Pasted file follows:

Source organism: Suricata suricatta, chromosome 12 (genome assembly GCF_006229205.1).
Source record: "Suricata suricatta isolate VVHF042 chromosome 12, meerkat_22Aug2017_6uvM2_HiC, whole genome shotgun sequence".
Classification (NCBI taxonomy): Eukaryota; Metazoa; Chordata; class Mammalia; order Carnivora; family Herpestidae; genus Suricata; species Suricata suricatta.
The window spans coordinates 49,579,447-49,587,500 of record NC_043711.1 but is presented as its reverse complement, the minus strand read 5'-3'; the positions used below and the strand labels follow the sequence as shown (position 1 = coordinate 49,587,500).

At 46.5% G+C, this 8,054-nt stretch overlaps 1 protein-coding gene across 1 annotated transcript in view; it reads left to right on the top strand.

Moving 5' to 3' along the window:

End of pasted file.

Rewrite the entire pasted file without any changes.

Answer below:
Source organism: Suricata suricatta, chromosome 12 (genome assembly GCF_006229205.1).
Source record: "Suricata suricatta isolate VVHF042 chromosome 12, meerkat_22Aug2017_6uvM2_HiC, whole genome shotgun sequence".
Classification (NCBI taxonomy): Eukaryota; Metazoa; Chordata; class Mammalia; order Carnivora; family Herpestidae; genus Suricata; species Suricata suricatta.
The window spans coordinates 49,579,447-49,587,500 of record NC_043711.1 but is presented as its reverse complement, the minus strand read 5'-3'; the positions used below and the strand labels follow the sequence as shown (position 1 = coordinate 49,587,500).

At 46.5% G+C, this 8,054-nt stretch overlaps 1 protein-coding gene across 1 annotated transcript in view; it reads left to right on the top strand.

Moving 5' to 3' along the window: